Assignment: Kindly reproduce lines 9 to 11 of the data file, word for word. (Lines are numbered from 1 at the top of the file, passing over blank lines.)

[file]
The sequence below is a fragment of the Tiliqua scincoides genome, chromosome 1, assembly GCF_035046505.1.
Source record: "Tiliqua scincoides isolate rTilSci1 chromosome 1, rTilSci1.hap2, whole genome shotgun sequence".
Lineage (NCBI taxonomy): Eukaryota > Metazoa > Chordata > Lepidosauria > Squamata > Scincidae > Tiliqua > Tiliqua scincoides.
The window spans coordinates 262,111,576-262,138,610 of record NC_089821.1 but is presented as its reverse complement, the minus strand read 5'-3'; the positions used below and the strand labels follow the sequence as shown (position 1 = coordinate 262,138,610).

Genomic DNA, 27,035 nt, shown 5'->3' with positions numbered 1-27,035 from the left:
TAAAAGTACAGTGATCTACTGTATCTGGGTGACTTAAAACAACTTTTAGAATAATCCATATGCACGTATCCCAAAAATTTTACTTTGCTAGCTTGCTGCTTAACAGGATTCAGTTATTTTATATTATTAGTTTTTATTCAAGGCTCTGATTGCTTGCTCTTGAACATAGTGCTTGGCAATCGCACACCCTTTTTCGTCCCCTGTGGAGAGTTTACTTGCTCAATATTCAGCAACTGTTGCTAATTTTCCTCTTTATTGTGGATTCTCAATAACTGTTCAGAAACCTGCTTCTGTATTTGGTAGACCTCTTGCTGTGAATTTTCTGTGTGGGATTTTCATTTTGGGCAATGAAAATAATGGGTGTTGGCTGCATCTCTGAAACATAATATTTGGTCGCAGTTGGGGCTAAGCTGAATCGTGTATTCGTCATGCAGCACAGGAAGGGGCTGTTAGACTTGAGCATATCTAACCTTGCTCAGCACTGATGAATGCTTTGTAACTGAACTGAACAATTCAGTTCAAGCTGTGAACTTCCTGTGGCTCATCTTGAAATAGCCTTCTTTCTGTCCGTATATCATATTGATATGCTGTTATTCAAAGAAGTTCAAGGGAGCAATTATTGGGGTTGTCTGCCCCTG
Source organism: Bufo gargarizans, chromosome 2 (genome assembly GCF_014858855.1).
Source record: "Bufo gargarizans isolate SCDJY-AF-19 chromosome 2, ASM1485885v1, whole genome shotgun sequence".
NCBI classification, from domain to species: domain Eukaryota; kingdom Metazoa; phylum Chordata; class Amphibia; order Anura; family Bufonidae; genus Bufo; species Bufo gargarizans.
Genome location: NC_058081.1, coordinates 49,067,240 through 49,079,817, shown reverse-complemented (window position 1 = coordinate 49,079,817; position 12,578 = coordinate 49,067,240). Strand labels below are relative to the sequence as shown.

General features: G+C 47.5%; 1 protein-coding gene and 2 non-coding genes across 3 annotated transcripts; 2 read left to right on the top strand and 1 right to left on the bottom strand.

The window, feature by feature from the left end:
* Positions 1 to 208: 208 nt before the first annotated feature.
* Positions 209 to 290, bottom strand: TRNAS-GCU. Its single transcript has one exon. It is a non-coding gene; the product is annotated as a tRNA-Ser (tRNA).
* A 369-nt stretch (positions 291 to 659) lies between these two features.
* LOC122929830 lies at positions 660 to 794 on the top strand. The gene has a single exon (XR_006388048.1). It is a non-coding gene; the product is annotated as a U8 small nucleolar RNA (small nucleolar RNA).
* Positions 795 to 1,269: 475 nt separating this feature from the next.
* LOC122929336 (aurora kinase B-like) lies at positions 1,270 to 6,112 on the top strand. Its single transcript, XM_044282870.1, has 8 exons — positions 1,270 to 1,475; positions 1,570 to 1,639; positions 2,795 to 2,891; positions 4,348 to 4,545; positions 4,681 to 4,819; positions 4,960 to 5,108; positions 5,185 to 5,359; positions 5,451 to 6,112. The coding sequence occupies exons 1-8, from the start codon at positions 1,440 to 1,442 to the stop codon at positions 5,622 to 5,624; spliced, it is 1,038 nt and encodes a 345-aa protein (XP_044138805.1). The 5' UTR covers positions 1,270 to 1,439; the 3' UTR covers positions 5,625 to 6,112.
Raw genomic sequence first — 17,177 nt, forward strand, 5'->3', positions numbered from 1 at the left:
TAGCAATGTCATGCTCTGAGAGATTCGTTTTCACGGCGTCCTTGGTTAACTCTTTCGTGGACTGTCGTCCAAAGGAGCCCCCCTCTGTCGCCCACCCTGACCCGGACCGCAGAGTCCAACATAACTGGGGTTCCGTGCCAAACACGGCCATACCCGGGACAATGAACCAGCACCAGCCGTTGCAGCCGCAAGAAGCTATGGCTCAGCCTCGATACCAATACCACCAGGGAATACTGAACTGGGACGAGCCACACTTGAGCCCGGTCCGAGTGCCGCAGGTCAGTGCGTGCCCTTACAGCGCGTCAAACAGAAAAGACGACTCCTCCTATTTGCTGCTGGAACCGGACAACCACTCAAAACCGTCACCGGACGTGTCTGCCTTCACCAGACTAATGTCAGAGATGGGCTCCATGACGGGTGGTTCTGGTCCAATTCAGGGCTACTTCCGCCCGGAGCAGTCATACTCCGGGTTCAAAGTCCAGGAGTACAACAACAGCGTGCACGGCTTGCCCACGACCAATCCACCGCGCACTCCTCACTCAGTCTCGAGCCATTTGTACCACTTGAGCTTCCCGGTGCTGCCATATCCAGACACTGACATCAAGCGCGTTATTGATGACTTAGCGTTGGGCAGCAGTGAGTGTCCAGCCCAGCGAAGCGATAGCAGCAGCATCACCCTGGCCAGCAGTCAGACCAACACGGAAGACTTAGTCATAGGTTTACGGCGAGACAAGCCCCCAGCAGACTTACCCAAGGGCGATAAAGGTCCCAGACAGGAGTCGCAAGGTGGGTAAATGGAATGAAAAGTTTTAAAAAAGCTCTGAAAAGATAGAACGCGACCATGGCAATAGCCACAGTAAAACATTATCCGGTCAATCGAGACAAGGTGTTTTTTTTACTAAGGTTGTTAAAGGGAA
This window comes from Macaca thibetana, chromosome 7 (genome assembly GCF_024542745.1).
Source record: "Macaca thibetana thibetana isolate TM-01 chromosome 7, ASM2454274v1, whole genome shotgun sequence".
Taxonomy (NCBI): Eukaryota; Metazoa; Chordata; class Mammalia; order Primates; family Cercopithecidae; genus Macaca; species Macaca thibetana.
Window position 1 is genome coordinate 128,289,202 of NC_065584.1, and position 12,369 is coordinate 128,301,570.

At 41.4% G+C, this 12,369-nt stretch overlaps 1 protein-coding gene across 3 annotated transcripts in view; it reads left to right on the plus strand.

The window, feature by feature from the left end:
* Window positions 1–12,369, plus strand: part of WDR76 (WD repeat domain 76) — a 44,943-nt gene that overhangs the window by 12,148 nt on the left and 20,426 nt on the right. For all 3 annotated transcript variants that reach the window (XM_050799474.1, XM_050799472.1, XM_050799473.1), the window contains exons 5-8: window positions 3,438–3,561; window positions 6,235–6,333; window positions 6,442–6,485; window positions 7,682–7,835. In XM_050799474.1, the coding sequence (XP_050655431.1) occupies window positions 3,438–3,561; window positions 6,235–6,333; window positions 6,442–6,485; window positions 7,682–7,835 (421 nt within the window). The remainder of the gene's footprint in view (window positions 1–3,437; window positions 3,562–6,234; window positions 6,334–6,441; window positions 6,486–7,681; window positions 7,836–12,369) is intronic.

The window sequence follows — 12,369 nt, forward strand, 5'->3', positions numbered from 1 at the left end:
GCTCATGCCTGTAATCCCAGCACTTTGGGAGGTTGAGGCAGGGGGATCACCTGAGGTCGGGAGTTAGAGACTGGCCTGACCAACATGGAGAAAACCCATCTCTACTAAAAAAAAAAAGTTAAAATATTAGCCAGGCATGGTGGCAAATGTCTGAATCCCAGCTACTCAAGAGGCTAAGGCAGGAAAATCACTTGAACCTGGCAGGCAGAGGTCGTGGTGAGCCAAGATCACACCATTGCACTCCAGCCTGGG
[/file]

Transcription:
NCBI classification, from domain to species: domain Eukaryota; kingdom Metazoa; phylum Chordata; class Amphibia; order Anura; family Bufonidae; genus Bufo; species Bufo gargarizans.
Genome location: NC_058081.1, coordinates 49,067,240 through 49,079,817, shown reverse-complemented (window position 1 = coordinate 49,079,817; position 12,578 = coordinate 49,067,240). Strand labels below are relative to the sequence as shown.

General features: G+C 47.5%; 1 protein-coding gene and 2 non-coding genes across 3 annotated transcripts; 2 read left to right on the top strand and 1 right to left on the bottom strand.